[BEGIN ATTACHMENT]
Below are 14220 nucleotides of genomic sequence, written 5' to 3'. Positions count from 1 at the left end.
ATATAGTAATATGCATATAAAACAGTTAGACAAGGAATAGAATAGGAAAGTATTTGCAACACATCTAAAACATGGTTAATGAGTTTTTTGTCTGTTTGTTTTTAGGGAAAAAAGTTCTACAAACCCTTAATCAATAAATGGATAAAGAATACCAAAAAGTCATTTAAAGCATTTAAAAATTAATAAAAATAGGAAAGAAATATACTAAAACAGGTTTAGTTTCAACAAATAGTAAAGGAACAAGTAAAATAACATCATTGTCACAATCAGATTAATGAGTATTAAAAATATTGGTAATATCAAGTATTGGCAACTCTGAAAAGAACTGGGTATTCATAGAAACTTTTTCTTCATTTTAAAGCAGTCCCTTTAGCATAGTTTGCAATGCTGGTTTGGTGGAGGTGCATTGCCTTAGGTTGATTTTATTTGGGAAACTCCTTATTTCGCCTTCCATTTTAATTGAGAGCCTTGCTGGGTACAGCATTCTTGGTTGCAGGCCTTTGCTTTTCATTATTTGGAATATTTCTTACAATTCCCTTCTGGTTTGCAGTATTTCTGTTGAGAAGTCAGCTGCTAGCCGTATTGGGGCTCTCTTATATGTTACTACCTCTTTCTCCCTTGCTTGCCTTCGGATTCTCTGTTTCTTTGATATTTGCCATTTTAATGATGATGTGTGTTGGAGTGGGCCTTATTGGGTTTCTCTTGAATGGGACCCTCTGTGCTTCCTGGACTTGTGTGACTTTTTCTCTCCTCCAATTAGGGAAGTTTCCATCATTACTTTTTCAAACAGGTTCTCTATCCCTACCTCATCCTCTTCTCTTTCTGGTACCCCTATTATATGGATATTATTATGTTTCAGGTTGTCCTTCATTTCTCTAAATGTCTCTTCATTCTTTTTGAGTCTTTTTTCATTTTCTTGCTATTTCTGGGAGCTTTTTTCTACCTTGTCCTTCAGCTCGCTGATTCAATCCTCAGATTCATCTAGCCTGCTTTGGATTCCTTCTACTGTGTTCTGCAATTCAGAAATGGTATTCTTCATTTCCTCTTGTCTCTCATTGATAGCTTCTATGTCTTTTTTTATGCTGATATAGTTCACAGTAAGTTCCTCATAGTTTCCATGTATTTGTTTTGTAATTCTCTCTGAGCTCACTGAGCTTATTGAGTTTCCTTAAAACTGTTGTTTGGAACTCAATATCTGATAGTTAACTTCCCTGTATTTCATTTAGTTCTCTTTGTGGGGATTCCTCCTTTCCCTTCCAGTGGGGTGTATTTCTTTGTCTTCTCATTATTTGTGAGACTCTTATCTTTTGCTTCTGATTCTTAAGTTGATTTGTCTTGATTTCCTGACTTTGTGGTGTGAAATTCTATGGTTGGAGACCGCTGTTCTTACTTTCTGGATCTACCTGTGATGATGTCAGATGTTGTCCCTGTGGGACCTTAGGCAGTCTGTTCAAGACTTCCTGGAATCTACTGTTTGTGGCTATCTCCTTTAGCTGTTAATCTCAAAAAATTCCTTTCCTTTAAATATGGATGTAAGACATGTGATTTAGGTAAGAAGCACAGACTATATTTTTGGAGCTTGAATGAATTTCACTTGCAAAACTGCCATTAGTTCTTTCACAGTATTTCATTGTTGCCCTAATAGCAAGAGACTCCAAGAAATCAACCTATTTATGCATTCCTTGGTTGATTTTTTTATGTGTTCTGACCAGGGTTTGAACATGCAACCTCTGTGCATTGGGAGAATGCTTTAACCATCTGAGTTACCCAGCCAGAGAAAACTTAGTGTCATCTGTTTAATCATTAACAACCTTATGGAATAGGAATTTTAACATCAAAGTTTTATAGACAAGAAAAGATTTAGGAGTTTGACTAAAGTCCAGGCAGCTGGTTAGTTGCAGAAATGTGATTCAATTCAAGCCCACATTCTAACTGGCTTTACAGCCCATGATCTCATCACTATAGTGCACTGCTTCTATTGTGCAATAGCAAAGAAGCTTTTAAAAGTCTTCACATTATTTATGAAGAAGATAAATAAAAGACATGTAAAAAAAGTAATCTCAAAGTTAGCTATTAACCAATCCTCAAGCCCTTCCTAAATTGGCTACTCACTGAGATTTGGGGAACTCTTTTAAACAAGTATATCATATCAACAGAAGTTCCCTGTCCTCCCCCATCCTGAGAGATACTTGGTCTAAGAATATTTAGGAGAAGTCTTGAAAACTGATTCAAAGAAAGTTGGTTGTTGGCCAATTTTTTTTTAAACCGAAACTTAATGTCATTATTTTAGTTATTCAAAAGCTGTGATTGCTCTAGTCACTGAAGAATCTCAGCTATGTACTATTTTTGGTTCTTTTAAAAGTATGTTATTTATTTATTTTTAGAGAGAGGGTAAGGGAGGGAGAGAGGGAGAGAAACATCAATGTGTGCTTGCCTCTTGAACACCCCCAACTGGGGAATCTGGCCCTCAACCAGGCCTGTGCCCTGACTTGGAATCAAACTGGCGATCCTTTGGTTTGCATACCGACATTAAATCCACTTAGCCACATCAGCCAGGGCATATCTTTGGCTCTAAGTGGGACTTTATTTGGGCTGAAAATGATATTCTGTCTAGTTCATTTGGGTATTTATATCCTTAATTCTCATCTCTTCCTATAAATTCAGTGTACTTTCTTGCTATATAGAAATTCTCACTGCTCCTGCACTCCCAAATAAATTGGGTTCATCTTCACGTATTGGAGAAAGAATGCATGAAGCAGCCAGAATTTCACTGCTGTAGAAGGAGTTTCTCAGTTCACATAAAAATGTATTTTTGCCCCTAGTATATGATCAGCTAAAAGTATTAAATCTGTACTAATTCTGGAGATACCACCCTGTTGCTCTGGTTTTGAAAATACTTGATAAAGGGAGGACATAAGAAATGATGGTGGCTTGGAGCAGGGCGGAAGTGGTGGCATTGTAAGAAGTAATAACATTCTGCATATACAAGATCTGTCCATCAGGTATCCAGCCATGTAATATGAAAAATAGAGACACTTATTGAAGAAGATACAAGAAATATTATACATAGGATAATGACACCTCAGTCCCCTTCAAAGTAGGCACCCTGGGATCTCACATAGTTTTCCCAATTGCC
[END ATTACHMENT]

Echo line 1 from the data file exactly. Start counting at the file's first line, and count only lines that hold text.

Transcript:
Below are 14220 nucleotides of genomic sequence, written 5' to 3'. Positions count from 1 at the left end.